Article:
Oh yeah. The sensors (might) be better. And you can customize the camera anyway you want to but it shouldn't take a half an hour to set up a camera for the way you like to shoot. Turning on and off factory defaults left and right just to get your camera to the point that it's a tenth as usable as a Nikon FM or an Olympus OM1 from decades ago. Cameras that were ready to go as soon as you put a battery and some film in them. And the battery was OPTIONAL.

In our enforced STAY HOME segment I've been watching a lot of movies from the 1950's and 1960's. Great ones like Roman Holiday and La Dolce Vita, The Spy Who Came in From the Cold, and even older ones like, Casablanca. The images are riveting and wonderful. Emotional and nuanced. Detailed and pristinely lit. Story telling that's head and shoulders above, visually, just about anything we see now.

But those movie productions were all done quickly, on tight budgets and with gear so primitive that directors of photography working for Netflix and Amazon now couldn't figure out how to make it work even if a producer held a gun to their heads (and it would be one of those guns that never runs out of bullets, like most modern thriller gun play). But the lack of options, the lack of extraneous and seemingly beguiling choices, and the resulting ability to ignore what they couldn't change meant that there was intellectual momentum and hard won craft in the movie making that's disappeared, mostly, from today's fare.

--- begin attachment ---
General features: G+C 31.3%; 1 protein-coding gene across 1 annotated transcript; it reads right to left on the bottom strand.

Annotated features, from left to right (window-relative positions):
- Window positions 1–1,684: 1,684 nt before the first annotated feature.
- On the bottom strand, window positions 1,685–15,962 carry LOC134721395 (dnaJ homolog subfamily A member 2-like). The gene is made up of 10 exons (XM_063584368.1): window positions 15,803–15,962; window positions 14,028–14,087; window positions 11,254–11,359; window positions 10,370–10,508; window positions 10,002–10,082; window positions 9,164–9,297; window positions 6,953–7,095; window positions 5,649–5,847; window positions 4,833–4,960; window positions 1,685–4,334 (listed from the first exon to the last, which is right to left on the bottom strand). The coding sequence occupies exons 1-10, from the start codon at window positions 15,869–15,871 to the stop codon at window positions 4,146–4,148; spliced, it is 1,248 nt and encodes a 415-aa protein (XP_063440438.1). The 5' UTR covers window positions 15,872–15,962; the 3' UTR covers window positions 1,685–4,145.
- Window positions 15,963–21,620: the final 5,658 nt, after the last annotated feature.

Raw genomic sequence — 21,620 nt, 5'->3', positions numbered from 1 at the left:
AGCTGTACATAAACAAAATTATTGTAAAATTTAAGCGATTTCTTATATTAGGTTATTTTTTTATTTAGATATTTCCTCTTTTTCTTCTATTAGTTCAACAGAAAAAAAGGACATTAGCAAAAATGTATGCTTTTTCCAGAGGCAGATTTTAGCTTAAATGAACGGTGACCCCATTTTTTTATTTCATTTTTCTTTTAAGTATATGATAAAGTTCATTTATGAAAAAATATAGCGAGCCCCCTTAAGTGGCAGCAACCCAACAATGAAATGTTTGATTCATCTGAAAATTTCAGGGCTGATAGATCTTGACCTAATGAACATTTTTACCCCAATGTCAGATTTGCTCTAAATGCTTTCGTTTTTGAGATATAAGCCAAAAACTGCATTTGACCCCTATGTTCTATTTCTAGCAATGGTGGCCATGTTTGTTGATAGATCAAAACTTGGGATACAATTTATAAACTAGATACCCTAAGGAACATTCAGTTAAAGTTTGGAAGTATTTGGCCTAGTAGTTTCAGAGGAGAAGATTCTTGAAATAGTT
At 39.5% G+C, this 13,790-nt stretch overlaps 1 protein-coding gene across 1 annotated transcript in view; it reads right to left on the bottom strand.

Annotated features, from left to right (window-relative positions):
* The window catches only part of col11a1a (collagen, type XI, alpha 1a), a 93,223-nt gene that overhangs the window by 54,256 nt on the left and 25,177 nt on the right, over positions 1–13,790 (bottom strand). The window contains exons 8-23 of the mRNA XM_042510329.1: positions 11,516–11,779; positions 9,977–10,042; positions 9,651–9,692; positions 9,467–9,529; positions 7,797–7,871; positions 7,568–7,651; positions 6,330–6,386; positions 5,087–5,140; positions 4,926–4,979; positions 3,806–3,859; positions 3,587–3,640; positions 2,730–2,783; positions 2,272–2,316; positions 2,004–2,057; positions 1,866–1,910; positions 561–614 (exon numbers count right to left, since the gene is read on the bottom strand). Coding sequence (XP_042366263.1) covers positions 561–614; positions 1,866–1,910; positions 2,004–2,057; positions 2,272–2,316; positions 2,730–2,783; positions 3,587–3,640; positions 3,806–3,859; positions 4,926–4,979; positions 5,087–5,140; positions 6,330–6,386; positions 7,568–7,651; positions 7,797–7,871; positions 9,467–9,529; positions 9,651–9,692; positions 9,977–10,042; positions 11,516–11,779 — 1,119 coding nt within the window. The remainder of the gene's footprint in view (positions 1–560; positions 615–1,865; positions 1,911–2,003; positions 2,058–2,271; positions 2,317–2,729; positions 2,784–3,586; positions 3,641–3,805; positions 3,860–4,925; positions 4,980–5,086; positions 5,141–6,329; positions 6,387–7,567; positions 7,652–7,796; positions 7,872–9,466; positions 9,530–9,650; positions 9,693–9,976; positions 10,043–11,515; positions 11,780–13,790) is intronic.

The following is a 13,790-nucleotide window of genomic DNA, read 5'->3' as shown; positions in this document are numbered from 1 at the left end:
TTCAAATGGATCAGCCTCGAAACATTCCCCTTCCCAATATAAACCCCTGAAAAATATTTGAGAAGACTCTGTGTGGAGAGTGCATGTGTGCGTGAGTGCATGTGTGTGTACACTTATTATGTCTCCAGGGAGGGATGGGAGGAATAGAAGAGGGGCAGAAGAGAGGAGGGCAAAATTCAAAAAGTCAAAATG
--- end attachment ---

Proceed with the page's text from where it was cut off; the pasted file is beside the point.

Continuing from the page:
And it's the same in photography. We're so dependent on the special effects provided by post processing and the need, almost like a pacifier, to have every possible (mental) labor saving device on one's camera. Talk about the "nanny state" think about cameras that basically make it impossible to fail on most parameters except the ability to point said camera at the right subject at just the right time.

Photography while wearing a life jacket, a bicycle helmet, a dental guard and the rest covereded in bubble wrap.